The amendments in question would require any constant net asset value (CNAV) MMF to be either a Retail CNAV – only eligible for a limited range of investors such as natural persons, charities and public bodies – or an EU Public Debt CNAV – which would have to hold at least 80 per cent of its investments in instruments based on debt issued by EU Member States. To complete the assessment, we conducted a number of interviews with operators of MMFs, issuers of the money market instruments in which they invest (MMIs) and investors in MMFs, and worked with existing research, including the impact assessment accompanying the original Commission proposal.
Around 540 billion euro are invested in CNAV MMFs, with a similar amount invested in variable net asset value (VNAV) MMFs. Investors value the diversity and quality of the instruments which they are able to invest in through MMFs and the ease with which they can use them. Those that use CNAV MMFs value their operational simplicity and flexibility.
Europe Economics do not believe that there would be a substantial take-up of the Retail CNAV or EU Public Debt CNAV. The retail component in European MMF investment is small and likely to remain so. That means that the funds might struggle to be viable, particularly with greater homogeneity in investor behaviour (e.g. redemptions at similar times, reflecting similar needs for operational funds). The returns to short-term EU Public Debt are low (the returns on existing euro-denominated government funds are negative) and, even in the event that rates are higher, there seems to be little appetite for EU Public Debt only funds. The proposed amendments would therefore retain the effect of the Commission’s proposals to largely end the use of constant net asset value in the European MMF industry.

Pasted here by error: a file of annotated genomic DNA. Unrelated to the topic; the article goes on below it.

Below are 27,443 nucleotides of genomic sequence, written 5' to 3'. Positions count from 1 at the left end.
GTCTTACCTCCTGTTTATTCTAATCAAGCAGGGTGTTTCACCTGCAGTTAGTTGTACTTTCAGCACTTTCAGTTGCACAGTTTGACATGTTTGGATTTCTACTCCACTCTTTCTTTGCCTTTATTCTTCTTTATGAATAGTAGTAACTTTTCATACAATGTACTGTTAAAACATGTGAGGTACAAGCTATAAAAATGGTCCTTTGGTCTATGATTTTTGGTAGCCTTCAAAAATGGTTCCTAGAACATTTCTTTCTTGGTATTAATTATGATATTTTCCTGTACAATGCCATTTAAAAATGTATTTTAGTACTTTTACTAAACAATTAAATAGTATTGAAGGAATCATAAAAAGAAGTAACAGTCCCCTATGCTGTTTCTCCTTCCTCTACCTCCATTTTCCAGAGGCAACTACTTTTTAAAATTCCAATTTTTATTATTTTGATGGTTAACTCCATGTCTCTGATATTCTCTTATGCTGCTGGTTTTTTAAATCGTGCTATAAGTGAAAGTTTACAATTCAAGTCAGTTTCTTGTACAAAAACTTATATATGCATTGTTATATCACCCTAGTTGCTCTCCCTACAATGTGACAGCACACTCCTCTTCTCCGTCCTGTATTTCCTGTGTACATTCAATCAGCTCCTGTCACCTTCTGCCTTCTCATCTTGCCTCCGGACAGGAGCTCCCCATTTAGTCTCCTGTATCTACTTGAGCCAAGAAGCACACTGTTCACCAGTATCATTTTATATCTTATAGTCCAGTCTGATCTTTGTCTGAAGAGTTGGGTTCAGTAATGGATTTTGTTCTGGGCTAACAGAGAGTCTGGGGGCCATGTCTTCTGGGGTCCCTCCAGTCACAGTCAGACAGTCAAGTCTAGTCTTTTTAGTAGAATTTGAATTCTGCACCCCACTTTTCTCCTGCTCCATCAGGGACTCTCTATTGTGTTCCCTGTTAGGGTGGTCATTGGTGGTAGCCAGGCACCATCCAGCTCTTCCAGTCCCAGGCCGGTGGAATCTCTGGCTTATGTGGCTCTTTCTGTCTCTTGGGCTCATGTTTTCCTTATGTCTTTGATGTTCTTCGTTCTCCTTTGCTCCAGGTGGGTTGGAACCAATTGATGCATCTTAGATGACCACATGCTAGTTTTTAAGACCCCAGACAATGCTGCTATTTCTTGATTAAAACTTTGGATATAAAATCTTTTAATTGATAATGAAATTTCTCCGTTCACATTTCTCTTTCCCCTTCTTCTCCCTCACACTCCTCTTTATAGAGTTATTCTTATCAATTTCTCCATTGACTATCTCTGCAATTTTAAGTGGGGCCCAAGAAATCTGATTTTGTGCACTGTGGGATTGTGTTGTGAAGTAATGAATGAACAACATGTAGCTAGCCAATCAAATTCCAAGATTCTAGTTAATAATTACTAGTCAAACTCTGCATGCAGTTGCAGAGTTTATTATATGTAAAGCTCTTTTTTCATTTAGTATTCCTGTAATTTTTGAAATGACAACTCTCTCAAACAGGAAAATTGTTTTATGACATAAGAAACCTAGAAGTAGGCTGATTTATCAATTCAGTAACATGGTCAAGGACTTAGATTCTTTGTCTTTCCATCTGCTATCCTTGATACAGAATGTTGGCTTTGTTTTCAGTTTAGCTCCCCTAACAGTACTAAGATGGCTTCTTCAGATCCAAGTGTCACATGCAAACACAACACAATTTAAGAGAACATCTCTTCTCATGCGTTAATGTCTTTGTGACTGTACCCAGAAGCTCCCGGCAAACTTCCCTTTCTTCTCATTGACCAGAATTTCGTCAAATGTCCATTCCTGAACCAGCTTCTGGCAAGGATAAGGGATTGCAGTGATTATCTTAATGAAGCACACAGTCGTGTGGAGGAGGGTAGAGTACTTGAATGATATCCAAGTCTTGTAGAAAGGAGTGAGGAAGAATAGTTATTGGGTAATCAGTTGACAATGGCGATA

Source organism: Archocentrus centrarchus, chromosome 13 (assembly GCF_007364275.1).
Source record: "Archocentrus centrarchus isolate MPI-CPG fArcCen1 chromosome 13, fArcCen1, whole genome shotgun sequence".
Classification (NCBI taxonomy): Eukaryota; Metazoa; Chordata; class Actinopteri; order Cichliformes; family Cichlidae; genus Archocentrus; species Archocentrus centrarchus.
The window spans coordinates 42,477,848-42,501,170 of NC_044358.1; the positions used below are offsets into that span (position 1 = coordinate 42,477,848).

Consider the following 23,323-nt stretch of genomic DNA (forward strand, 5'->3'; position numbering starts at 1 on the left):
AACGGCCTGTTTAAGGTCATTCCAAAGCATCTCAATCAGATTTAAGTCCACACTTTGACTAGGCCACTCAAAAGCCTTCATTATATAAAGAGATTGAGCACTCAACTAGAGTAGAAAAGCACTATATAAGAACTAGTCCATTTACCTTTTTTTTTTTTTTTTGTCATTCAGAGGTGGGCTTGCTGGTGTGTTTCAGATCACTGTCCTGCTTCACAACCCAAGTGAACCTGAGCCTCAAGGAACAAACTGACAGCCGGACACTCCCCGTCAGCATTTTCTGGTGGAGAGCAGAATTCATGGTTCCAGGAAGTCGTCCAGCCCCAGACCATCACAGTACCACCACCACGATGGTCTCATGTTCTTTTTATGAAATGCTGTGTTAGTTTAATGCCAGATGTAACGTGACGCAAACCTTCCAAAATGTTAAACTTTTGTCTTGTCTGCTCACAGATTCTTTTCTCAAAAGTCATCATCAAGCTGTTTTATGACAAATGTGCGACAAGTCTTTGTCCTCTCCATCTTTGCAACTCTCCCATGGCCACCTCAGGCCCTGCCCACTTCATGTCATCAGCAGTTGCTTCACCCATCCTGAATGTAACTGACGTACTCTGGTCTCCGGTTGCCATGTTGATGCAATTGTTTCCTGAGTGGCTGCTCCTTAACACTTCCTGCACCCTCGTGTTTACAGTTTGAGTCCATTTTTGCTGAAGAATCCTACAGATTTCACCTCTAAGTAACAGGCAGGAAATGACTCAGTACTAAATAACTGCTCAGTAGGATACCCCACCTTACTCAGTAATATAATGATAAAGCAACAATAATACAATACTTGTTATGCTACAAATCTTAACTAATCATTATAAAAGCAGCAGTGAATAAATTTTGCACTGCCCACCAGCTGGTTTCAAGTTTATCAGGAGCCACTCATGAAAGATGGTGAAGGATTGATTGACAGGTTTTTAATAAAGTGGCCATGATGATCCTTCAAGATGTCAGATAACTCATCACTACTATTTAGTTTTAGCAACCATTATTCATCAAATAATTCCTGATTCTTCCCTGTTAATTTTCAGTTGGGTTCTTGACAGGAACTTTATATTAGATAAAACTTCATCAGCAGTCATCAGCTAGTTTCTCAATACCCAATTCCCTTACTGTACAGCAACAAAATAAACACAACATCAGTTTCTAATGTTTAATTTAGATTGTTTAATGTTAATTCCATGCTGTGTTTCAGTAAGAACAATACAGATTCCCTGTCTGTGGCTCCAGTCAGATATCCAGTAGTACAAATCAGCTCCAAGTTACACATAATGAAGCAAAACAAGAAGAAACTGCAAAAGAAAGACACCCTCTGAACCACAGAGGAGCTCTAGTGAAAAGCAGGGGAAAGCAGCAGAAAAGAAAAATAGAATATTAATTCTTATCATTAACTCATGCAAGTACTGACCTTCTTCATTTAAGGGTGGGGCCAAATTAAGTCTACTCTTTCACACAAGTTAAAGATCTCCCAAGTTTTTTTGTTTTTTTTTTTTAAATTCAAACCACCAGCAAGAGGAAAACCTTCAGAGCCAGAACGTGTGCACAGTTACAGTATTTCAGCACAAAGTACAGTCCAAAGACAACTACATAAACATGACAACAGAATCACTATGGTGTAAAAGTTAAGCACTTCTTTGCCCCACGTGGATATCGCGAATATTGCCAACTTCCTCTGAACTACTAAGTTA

Europe Economics expect that most of the funds currently invested in European CNAV MMFs would instead be invested in either VNAV MMFs (limited by existing investment policies, tax rules, laws and other restrictions) or bank deposits (limited by the requirements of bank regulation). To some extent, the features that investors value in CNAV MMFs would be replicated in VNAV MMFs. However, that might also mean that any systemic risks associated with CNAV MMFs would also be duplicated in those funds.
The transition to the new regulations should itself be regarded as a potentially systemically significant event, as the large relocation of funds could lead to mis-pricing or other errors which act as a source of pressure. Smaller shares of the funds would be invested in CNAVs outside Europe; invested directly in short-term instruments; and invested in bespoke arrangements with banks.
The most likely impacts are similar to those that might result from the Commission proposals: that existing MMF operators have to adjust to managing VNAV MMFs; some corporate issuers see an increase in the cost of short-term debt; and investors may face additional accounting effort in their treasury management operations (this may be severe in some Member States without changes to tax or accounting rules).